Plans to hire 10,000 new Immigration and Customs Enforcement agents and another 5,000 for the nation's Border Patrol are a law enforcement force, not a deportation one, Homeland Security Secretary John Kelly said in an interview airing Sunday.
"[These are] men and women who will do their jobs in the future as they've done them in the past," Kelly told NBC "Meet the Press" anchor Chuck Todd.
"That is [to] execute and uphold the nation's laws. There are a huge number, as you know, of illegal aliens or undocumented individuals that have to be dealt with in one way or another."
The "hugely complex series of laws," though, need to be straightened out by Congress, he continued. "We are a nation of laws, and I would hope that the Congress fixes a lot of these problems."
The laws already on the books are straightforward, and say that people who are here illegally should either leave or be deported. But Kelly said the situation is complicated.
"There are people who came here as children," he said."There are people here who came here illegally many years ago and have married local men and women and had children. It's a very complicated problem. But the law is the law. But I don't have an unlimited capacity to execute it."
Meanwhile, being in the United States illegally won't necessarily get people targeted, Kelly said, and instead, ICE is operating more to target criminals.
That will mean that people who might not necessarily have been deported under the Obama administration could be ordered to leave under President Donald Trump, Kelly said.
"Someone, as an example, with multiple DUIs, even a single DUI, depending on other aspects, would get you into the system," Kelly told Todd, noting that that type of infraction would be "unlikely" to attract notice during the Obama years.
"You have to remember that there's a system, a legal justice system in place, and the law deports people," Kelly said. "Secretary Kelly doesn't. ICE doesn't. It's the United States criminal justice system or justice system that deports people."
Todd said there had been reports that polygraph examinations would be eliminated for new border patrol agents, but Kelly denied that.
"I would tell you that the men and women of ICE, Secret Service, I mean everybody is very, very high quality people," said Kelly. "They are dedicated professionals. They're well trained.
Their background is vetted extensively. But the current polygraph system takes a long time, it's very arduous and it's not very pleasant."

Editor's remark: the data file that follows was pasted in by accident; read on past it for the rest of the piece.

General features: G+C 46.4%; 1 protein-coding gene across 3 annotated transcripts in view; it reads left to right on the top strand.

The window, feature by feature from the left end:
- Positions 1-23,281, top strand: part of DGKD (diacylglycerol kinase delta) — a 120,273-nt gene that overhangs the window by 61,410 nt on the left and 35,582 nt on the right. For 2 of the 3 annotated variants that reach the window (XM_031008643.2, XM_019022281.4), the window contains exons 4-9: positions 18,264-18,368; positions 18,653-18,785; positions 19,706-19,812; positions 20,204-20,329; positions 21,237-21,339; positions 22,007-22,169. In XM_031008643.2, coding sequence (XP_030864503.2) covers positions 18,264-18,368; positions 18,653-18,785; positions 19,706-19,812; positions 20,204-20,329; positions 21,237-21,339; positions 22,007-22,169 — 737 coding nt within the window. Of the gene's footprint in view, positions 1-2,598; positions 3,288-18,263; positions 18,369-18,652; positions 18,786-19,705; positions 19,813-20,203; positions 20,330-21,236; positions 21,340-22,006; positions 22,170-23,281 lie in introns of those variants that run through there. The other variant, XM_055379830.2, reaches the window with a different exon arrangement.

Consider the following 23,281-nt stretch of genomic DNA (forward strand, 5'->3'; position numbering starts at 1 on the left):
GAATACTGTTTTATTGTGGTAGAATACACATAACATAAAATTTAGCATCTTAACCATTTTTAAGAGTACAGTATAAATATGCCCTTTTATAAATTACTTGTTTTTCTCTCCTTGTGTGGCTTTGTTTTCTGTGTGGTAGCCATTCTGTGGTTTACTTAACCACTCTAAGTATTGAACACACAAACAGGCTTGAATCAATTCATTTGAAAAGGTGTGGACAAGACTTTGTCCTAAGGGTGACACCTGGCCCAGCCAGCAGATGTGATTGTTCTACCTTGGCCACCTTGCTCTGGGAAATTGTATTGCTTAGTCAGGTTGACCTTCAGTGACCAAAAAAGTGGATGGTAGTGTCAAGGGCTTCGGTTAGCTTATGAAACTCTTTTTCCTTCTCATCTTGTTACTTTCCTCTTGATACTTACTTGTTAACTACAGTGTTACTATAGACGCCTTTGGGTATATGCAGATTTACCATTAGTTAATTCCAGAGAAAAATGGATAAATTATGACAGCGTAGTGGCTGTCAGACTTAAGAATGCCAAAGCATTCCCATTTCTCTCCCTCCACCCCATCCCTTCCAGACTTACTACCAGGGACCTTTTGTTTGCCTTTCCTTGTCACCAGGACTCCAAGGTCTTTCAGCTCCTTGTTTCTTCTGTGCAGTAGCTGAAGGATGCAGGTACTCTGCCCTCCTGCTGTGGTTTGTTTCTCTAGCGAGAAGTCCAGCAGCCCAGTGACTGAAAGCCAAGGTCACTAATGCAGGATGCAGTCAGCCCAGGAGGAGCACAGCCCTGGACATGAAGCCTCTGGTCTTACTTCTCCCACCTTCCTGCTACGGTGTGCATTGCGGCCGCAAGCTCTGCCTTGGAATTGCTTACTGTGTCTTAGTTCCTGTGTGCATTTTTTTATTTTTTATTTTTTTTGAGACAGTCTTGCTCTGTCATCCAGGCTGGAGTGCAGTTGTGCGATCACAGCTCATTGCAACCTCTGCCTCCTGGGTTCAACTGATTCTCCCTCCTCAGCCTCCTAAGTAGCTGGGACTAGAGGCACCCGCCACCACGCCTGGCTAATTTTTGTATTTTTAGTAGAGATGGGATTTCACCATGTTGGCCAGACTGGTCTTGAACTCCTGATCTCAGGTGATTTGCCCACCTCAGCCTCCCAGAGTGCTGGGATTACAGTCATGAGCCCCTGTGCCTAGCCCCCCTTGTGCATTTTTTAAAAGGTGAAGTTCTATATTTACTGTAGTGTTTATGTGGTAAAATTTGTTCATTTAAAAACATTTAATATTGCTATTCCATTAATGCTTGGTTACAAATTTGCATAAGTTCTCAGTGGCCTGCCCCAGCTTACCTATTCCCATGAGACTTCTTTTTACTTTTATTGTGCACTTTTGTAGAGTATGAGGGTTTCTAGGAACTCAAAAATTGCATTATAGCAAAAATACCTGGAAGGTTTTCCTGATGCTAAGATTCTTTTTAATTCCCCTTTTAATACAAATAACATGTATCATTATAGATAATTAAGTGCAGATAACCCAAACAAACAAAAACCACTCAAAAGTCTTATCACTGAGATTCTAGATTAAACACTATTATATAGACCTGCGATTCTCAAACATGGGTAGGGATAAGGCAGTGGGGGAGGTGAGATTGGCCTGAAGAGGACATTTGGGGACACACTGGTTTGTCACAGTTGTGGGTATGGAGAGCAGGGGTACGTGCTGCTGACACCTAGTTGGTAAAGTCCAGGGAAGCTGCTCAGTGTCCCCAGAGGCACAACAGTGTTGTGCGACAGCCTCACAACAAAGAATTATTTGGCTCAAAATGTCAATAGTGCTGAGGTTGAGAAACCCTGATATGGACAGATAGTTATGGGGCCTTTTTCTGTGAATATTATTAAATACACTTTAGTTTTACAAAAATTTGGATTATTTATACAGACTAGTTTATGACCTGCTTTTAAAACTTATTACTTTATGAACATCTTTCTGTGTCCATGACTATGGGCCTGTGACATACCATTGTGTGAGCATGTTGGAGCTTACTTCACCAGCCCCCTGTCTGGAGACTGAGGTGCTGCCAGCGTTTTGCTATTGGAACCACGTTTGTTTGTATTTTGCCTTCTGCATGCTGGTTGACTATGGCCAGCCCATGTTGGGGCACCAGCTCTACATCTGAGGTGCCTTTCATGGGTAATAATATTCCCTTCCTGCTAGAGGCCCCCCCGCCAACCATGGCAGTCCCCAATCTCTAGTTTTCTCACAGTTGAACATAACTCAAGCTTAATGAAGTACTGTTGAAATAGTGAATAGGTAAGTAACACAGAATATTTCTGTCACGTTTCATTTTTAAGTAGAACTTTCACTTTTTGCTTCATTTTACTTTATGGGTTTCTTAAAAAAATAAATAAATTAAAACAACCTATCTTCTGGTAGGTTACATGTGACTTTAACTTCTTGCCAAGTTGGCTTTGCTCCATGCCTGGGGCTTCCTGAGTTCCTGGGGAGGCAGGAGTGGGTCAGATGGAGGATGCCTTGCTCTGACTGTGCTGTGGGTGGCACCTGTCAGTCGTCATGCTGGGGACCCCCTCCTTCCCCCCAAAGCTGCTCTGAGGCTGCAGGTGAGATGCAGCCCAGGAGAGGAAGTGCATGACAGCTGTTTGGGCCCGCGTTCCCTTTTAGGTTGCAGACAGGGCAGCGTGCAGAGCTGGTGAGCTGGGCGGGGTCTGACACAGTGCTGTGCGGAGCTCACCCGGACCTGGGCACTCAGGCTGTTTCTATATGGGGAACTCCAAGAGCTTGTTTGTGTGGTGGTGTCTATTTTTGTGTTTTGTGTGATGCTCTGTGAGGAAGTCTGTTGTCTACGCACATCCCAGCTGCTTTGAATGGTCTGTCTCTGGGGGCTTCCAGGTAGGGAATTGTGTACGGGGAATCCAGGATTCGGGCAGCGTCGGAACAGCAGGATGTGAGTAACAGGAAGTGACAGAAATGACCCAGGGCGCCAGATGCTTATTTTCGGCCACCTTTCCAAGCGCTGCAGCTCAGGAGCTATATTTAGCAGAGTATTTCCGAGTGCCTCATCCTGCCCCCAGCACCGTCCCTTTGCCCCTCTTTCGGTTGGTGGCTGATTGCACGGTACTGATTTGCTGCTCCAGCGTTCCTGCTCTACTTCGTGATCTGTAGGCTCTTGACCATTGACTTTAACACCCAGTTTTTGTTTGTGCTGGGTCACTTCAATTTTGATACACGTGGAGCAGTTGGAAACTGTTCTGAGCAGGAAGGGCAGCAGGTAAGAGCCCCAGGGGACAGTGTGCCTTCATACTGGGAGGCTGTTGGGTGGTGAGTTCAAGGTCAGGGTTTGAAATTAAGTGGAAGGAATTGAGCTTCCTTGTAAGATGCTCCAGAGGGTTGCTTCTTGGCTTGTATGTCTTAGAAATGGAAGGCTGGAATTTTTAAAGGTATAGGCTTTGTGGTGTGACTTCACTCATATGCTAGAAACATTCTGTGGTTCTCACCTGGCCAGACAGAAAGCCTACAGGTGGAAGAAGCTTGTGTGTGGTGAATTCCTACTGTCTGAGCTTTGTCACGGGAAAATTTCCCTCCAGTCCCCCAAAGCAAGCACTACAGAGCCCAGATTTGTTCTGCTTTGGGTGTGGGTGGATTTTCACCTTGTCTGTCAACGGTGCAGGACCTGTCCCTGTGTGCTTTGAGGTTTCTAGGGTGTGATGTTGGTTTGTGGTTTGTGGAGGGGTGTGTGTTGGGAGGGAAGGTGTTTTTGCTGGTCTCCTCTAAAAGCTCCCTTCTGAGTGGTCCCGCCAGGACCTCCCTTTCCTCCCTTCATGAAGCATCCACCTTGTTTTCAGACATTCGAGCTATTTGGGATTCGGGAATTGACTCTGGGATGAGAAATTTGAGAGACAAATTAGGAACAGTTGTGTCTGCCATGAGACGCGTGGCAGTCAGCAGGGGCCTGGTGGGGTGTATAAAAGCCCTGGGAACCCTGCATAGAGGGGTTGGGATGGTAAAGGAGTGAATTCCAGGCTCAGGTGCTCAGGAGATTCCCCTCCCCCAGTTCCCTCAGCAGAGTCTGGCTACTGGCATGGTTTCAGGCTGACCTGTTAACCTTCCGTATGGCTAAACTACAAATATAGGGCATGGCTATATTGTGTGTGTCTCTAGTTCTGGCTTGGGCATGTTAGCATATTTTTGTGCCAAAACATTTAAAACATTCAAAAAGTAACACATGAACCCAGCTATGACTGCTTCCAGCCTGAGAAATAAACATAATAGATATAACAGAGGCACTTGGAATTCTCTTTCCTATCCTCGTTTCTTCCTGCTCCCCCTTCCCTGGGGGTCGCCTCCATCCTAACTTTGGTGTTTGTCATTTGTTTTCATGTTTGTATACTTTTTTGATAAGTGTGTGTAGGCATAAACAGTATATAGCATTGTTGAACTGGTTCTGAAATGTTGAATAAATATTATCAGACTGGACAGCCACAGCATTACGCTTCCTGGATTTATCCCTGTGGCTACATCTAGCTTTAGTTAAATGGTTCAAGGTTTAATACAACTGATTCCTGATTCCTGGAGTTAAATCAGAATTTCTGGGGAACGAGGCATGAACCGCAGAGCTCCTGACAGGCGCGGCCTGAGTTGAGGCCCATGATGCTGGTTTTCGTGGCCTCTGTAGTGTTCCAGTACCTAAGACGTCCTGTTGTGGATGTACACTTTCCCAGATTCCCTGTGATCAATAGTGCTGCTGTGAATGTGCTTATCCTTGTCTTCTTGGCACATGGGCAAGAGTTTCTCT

However, people coming out of the military and occupations where they have have had a high level of clearance may not need to go through the tests, said Kelly, but that does not mean they won't be completely vetted.
Meanwhile, Kelly said, one of the largest problems with immigration is the number of people who overstay their visas. Also, he said, the border must be secured.
The good news is, Kelly continued, that the number of illegal aliens crossing the border has dropped by 65 to 70 percent in the last two months. He believes Trump's tough campaign rhetoric contributed to that, as well as the added attention being given by people such as himself and Attorney General Jeff Sessions.
Securing the border may take a combination of physical barriers and walls, said Kelly, but in the end, "nothing replaces men and women, dedicated, patrolling that border. Nothing."
Kelly, a retired Marine Corps general who has served as commander of United States Southern Command, the Unified Combatant Command responsible for American military operations in Central America, South America and the Caribbean, said Sunday that there is also the issue of drugs coming across the southern border.
"The trafficker's biggest problem is not getting drugs, till now, into the United States," he said in the Sunday interview. "The biggest problem they had was laundering the money."
Marijuana is not a factor in the drug wars, Kelly said. Instead, methamphetamine and heroin are "virtually all produced in Mexico," and cocaine comes from further south, and all three are killing Americans.
"The solution is not arresting a lot of users; the solution is a comprehensive drug demand reduction program in the United States that involves every man and woman of goodwill," Kelly said, "and then rehabilitation, and then law enforcement, and then getting at the poppy fields and the coca fields in the south."
Kelly said he got "almost no interest" from the Obama administration in the drug wars, but Trump has "recognized this and has taken it on."
"But it has to involve everyone, Chuck," said Kelly. "It has to involve sports figures, Hollywood, obviously the president. Everybody. Much as we've done in various other campaigns to reduce bad behavior."
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